A small craft advisory was in effect until that evening, when the weather was supposed to clear with the setting sun, but without proper lights on the kayaks, it was impossible to attempt a night time departure. To make matters worse, that morning, the group ran out of their primary source of water purification and would have to resort to emergency chlorine-dioxide tablets for clean water along with the obvious boiling with the remaining stove fuel. Food was down to about one decent meal each. As the day wore down to night, the weather forecast said things would be milder for several hours early the next morning. The group planned on packing that night, waking up at 6 a.m., and departing as the sun rose at 7 a.m.

Finally, on day four of a three-day trip, the camp awoke to stronger winds than the previous day and a forecast completely different than they had seen the night before. A small craft advisory was issued for the entirety of Oct. 21, and even the sheltered bay looked menacing under the overcast sky. The trip leaders called the Coast Guard station at Bayfield, Wis., which referred them to the National Park Service.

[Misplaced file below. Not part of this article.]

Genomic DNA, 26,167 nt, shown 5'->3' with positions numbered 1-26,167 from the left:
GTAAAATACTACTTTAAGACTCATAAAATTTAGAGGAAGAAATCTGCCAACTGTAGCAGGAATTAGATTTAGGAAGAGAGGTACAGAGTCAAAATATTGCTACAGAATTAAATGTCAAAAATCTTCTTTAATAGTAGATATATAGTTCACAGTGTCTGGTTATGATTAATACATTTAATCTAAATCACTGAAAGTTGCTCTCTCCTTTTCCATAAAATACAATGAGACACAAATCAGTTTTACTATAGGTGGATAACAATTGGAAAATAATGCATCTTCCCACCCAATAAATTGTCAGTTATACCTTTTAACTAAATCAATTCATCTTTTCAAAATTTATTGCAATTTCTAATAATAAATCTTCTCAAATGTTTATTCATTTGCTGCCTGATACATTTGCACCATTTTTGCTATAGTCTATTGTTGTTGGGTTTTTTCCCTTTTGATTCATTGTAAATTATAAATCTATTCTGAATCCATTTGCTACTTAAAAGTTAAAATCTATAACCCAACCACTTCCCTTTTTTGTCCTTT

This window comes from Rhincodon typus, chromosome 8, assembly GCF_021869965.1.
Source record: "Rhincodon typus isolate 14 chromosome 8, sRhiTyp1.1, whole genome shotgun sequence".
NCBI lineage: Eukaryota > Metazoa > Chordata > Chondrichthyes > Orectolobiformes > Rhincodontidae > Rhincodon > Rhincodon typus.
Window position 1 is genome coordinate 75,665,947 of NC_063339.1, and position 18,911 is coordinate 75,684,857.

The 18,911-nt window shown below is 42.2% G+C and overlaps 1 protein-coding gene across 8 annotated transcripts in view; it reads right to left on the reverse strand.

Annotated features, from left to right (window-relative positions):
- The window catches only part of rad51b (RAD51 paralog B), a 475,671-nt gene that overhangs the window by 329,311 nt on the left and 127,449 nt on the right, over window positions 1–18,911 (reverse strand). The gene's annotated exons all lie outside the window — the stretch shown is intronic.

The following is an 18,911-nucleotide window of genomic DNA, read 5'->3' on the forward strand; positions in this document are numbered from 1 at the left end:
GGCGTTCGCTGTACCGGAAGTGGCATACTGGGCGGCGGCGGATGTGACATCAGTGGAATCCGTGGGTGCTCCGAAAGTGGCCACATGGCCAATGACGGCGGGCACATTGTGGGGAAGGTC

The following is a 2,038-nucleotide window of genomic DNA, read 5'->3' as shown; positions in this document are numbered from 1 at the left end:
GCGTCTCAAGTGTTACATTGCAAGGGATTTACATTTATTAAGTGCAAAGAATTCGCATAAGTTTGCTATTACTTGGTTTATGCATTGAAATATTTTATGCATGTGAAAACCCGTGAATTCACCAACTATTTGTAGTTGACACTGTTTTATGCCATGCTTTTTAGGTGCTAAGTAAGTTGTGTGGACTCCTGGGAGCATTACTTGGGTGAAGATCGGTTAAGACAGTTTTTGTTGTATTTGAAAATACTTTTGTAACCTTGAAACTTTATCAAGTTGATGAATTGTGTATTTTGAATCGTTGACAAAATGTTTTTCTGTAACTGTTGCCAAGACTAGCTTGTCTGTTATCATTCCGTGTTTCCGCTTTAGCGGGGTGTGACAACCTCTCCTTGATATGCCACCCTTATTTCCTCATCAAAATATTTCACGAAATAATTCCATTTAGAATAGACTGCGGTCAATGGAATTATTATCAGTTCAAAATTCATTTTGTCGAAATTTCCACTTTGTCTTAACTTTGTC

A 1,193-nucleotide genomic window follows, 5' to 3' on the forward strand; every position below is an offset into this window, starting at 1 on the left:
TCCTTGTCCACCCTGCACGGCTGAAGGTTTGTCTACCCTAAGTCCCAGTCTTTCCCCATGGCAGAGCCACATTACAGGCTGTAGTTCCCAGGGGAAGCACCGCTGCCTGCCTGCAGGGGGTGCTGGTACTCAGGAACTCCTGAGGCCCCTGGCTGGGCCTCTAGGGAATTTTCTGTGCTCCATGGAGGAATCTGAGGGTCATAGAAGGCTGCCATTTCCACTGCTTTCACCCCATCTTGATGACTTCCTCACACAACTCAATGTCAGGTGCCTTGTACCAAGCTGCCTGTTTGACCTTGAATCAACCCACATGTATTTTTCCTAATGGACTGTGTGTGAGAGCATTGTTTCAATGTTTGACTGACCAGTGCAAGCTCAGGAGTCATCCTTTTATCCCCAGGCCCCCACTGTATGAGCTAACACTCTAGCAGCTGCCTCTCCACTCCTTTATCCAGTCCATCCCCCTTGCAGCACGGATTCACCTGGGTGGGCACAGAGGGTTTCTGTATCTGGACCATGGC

After several hours of back and forth due to the non-life-threatening nature of the call and the fact that the kayaks were not owned by the students, the park service agreed to come and pick up the group from York Island with the kayaks and give them a ride back to shore. While passing these last few hours on the island, some students started playing Halloween-themed games, especially around a mythical character they created, called Snickety-Snick. Finally, after being rescued, the students returned to campus approximately twenty-eight hours after they originally planned with no harm done, with the exception of a few blisters and a toe that was cut on a sharp piece of driftwood.